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Shipping Wonders of the World

Part 12

Part 12 of Shipping Wonders of the World was published on Tuesday 28th April 1936.

This issue included a colour plate illustrating the distinctions of rank in the Royal Navy, which accompanied an article In the Royal Navy. The coloured plate was attached to page 380 of this issue.

The Cover

The cover of the present part shows men working aloft in the Swedish four-masted barque Abraham Rydberg. Built at Glasgow in 1892 by C. Connell & Co, her registered tonnage is 2,345 gross. She was originally called Hawaiian Isles, and this was changed to Star of Greenland before she was renamed Abraham Rydberg. The vessel is fitted as a first-class training ship, and is now engaged in the Australian grain trade.

Men working aloft in the Swedish barque "Abraham Rydberg"

Contents of Part 12

The Franklin Mystery

Diving for Pearls

British North Sea of Faroe Islands Trawler

Marine Engines and Their Story - 2

The Wild Boat of the Atlantic

In the Royal Navy

Seven Years Under the Sea

The Franklin Mystery

Concluded from part 9.

(pages 357-359)

Diving for Pearls

Beautiful and rare pearls have long been a magnet to adventurers, beckoning them on to deeds of endurance and courage. One of the most hazardous occupations known, pearl-diving is still carried on in some parts of the world as in early times. Modern methods have been applied extensively; but good pearls are still rare, despite the world-wide activities of the pearling fleets. The article is by Sidney Howard.

(pages 360-367)

NORTH OF AUSTRALIA (left). North of Australia there are extensive pearl fisheries in the area between Broome (Western Australia) and Thursday Island. Thursday Island lies to the north-west of Cape York, which is the most northerly point of Queensland. Besides the Australian aborigines, there are Malayans, Chinese, Japanese and natives from Timor engaged in these pearl fisheries.

(page 360)

diving for pearls

Early Nineteenth Century Engines

Rapid progress was made in the development of steam propulsion in the first half of the nineteenth century, and many features of great importance to-day were then introduced. This chapter is by F E Dean and is the second article in the series Marine Engines and Their Story.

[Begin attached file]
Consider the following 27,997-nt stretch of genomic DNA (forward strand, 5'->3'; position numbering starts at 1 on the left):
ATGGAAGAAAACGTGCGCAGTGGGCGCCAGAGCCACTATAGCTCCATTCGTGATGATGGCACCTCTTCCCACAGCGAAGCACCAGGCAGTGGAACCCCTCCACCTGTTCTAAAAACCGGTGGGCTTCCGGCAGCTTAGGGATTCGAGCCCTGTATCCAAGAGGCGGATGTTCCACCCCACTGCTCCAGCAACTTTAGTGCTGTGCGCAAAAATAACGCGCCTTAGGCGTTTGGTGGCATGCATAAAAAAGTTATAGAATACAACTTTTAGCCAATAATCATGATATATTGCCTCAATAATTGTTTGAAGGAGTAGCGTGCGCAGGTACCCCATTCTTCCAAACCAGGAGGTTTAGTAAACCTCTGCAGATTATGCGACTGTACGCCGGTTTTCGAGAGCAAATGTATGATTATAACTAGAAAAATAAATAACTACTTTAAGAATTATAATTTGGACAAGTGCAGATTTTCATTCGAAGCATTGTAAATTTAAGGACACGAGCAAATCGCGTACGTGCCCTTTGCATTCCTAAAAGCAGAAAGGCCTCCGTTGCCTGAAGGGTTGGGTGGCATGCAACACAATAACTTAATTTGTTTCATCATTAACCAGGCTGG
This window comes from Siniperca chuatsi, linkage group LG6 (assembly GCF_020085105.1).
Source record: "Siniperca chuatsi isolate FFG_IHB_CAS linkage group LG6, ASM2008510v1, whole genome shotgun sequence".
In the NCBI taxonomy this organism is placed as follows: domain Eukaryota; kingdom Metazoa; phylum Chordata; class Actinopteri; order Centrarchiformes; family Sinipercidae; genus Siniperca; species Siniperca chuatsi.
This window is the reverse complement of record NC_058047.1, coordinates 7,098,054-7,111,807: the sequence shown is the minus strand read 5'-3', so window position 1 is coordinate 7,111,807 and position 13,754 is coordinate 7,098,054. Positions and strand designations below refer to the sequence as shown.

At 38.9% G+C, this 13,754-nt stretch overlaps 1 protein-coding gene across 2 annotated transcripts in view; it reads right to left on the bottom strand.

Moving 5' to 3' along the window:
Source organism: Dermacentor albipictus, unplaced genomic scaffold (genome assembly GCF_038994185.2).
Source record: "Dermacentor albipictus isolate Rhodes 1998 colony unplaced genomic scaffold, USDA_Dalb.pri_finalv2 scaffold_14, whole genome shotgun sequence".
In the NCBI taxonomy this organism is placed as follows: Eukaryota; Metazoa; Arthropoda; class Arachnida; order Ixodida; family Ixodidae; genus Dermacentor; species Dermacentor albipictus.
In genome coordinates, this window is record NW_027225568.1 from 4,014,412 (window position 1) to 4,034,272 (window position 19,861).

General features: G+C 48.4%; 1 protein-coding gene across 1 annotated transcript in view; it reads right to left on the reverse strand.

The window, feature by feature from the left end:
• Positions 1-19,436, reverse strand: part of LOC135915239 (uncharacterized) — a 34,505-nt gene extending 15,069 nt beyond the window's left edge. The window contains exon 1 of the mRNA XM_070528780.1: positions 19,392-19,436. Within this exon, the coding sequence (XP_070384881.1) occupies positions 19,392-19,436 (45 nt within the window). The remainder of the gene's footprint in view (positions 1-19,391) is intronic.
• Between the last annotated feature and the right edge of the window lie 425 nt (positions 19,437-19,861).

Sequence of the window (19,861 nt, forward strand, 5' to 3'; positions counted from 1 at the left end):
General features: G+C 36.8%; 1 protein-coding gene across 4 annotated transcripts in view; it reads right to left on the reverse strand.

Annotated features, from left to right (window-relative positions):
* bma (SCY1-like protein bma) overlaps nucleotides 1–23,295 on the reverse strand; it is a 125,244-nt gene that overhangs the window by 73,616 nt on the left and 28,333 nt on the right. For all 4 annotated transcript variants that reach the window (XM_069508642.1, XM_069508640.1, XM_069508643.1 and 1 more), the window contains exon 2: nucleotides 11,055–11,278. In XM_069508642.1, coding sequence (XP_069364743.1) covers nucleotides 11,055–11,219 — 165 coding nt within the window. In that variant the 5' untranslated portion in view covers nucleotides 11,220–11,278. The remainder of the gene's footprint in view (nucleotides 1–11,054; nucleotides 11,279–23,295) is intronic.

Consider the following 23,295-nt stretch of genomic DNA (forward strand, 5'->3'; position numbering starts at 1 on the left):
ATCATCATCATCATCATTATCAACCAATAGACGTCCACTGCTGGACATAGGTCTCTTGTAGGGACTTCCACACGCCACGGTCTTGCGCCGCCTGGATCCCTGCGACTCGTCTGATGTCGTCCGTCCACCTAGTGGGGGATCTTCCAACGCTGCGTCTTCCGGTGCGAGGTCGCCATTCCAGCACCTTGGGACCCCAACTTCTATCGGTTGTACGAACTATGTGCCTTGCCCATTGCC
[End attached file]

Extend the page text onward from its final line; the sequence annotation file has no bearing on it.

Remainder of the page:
(pages 369-373)

Seven Years Under the Sea

Constantly risking death and injury, courageous men continued to search for and to retrieve bullion from the shattered hull of the sunken White Star Liner Laurentic. The divers who reached the wreck found it in a difficult position, but by constantly risking their lives they retrieved the bullion under difficulties that seemed at times to be insuperable. You can read more about this salvage in chapter VI of David Masters’ book The Wonders of Salvage.

The article is by David Masters and is the fourth in the series Dramas of Salvage. The article concludes in part 13.

(pages 384-388)

British North Sea or Faroe Islands Trawler

This vessel is representative of the most up-to-date practice in steam trawler design. The ship, which is named White Pioneer, was built in 1935 in Aberdeen and engined on the Tyne. She operates generally from the port of North Shields.

 This is the seventh article in the series on Merchant Ship Types.

(page 368)

The Wild Boat of the Atlantic

The career of the clipper Dreadnought is a stirring chronicle of romance and recklessness on the Atlantic. The clipper may be regarded as representing the high-water mark of Atlantic sailing vessels. Commanded by the famous Samuel Samuels, she had the reputation of never having been passed by a sailing ship in more than a four-knots breeze. Her story is one of the finest in the series Speed Under Sail. The article was written by Frank Bowen.

(pages 374-377)

In the Royal Navy

Before a youth may enter the Royal Navy he must pass through the long period of training and discipline necessary for those who would serve under the White Ensign. This chapter tells of the many opportunities available and is illustrated by a magnificent colour-plate. The article is by Frank Bowen and is the second in the series Going to Sea.

(pages 378-383)

Distinctions of Rank in the Royal Navy

The colour plate (left) shows the distinctions of rank in the Royal Navy ranging from Admiral of the Fleet to Naval Cadet’s “patch”. It also includes illustrations of Caps and Cap Badges.

The plate is were probably by the “house” artist,

K M Sibley.

(attached to page 380)

Distinctions of rank in the Royal Navy